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Seeking Meaning at the Public Services Desk
by Rebecca Feind

A Review of Carol Collier Kuhlthau’s Seeking Meaning:  A Process Approach to Library and Information Services (Libraries Unlimited, 2004).  Rebecca uses this text in her training workshops with General Education faculty on assignment creation. --ed.

As a 10-year (but hopefully ungrizzled!) veteran of being a Reference Librarian, I’ve had plenty of opportunity to observe how people seek information.  Like most overzealous librarians, I have the ability to bury people in sources.  I try to reign in my enthusiasm for reference books and article databases by being sensitive to level of information the person in front of me needs, or seems to need, or specifically asks for.  There are times when the person I’m helping is not sure of how much information is needed, or is hesitant to keep exploring when several sources are available.  This is often the stage when I find myself walking the line between mediator and librarian.  Besides needing to confess to someone (“I just started this paper.”  “I’m terrified.”  “This is the last paper I have to write.”   “I’m almost done with the last chapter of my book.”), sometimes students and researchers just need to talk through the process.  It isn’t necessarily that they need a librarian, but they need a sounding board so they can think through their steps or take stock of where they are in their research. 

Until recently, I never knew how to explain this phenomenon.  I just knew that sometimes people needed to talk about where they were with their topic, and maybe they didn’t even really need more sources (although I still feel professionally obligated to send people away with at least one citation).  Carol Collier Kuhlthau’s book Seeking Meaning specifically addresses this phenomenon, describing library users’ need for mediation within a holistic framework of information seeking.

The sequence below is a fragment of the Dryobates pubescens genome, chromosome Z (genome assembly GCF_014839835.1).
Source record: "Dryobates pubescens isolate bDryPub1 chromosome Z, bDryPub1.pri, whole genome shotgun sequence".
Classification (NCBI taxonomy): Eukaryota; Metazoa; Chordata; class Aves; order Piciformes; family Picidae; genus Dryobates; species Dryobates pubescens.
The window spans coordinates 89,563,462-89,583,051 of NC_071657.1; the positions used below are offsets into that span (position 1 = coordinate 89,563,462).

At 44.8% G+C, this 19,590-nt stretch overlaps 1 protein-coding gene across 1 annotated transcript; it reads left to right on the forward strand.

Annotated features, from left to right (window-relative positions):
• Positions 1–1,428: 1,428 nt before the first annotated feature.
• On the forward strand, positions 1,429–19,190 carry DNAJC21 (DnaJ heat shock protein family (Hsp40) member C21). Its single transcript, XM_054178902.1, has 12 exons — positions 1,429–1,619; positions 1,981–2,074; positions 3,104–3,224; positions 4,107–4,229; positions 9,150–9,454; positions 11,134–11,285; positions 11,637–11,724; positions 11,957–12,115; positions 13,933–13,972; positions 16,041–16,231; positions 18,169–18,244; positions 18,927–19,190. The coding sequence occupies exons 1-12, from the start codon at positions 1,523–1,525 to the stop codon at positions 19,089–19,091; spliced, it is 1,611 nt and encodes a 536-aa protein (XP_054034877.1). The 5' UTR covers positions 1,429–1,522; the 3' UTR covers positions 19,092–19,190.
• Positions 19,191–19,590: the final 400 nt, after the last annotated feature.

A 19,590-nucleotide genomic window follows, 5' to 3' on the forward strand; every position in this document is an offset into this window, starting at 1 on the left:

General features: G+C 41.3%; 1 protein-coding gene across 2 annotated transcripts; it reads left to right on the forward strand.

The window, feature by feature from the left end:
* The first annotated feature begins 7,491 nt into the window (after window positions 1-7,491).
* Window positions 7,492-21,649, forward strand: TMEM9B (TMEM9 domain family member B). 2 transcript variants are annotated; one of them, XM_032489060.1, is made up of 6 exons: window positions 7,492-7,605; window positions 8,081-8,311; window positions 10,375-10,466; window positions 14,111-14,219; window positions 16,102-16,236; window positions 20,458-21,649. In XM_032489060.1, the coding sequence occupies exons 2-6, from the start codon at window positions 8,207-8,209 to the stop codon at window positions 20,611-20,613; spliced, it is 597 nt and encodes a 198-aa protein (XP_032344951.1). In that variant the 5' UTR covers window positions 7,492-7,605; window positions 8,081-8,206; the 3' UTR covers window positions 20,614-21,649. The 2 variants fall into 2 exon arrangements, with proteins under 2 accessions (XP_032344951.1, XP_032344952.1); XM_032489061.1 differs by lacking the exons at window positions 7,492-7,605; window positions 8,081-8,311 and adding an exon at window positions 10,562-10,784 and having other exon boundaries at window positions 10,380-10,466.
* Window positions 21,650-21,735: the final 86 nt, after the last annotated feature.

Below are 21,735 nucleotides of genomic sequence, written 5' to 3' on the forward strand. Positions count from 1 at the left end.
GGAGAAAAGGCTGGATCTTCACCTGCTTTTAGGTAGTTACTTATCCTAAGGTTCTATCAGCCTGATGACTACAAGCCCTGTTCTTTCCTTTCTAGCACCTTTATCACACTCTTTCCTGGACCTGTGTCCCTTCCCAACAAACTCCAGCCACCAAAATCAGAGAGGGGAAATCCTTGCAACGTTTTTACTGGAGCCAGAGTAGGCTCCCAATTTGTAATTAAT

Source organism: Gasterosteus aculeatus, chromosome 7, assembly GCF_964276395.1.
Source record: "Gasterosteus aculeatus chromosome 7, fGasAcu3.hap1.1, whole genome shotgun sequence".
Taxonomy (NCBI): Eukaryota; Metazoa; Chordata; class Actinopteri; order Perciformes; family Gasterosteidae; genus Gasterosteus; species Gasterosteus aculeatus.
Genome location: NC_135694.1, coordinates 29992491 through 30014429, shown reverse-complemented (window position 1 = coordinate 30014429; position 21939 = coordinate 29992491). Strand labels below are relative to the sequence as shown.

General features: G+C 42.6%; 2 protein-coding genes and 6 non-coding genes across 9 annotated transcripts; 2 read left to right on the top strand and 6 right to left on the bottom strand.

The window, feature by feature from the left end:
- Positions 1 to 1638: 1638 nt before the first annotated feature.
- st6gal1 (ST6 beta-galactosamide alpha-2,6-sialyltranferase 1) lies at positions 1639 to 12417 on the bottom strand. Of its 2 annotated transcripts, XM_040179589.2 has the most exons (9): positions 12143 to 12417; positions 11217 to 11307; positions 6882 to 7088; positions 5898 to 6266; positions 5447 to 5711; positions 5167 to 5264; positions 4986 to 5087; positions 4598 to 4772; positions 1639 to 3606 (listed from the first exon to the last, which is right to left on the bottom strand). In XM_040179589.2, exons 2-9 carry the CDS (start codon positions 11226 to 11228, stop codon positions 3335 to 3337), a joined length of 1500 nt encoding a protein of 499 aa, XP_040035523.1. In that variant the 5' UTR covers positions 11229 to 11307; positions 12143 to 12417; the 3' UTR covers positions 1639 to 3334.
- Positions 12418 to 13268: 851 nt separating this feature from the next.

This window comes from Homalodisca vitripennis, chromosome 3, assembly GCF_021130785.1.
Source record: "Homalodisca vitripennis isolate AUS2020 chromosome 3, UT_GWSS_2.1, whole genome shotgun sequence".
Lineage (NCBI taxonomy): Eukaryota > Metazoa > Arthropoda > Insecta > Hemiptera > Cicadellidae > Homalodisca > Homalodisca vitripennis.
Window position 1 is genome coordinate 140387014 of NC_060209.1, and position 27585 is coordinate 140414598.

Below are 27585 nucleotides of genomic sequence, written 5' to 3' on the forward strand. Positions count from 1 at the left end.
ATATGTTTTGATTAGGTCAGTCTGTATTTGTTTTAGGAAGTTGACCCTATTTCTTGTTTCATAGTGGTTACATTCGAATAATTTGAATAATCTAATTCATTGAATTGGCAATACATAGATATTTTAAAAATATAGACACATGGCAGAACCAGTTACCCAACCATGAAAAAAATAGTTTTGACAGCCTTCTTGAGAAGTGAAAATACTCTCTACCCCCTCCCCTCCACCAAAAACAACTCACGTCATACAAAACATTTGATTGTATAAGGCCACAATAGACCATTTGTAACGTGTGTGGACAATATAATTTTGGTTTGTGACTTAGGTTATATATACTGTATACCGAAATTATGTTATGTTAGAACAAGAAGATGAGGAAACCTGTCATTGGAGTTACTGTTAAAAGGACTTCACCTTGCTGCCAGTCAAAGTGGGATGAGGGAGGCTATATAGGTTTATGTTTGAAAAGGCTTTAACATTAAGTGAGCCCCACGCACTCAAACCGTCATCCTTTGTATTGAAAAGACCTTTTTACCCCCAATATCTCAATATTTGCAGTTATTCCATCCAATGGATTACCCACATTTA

The first chapter provides a literature review of Anxiety and Uncertainty in Information Seeking, focusing on the need to consider the affective experience as well as the cognitive experience.  Kuhlthau calls for a view of how people use information that includes their affective states.  She cites studies of library anxiety and technology anxiety, noting that these studies attribute anxiety to a lack of experience with sources and technology.  Kulthau is not satisfied with this explanation, explaining that anxiety is “an integral part of the information-seeking process…Uncertainty is a necessary critical element in any process of construction”.

Kulhthau’s next chapter provides a concise discussion of the constructivist view of learning.  This chapter summarizing the constructive process provides discussions of educational theorists Dewey, Kelly, and Bruner.  In her overview of George Kelly’s psychological perspective of constructivist theory, she explains his Personal Construct Theory that “constructs are built out of a person’s experience to anticipate future events” and that they are the patterns we use to make sense of the world.  She quotes Kelly’s assertion that “almost everything new starts with confusion”.         

Kuhlthau advises that anxiety and uncertainty are easier to handle if they are anticipated.  What I take from her text, besides a richer understanding of how people’s personal constructs affect their approach to seeking and interpreting information, is the knowledge that sometimes it is okay to just let reference desk patrons talk about their topics rather than direct them to ever-more sources.  While topic development and selection often flower more successfully with lots of books or periodicals to browse, refining and understanding a topic does not require an entire new search strategy or rejection of the original topic.  Listening and detecting the real level of information needed in an inquiry is a skill I’ll keep working on for the next ten years. 

E-mail comments and questions to:
leidinrm@jmu.edu

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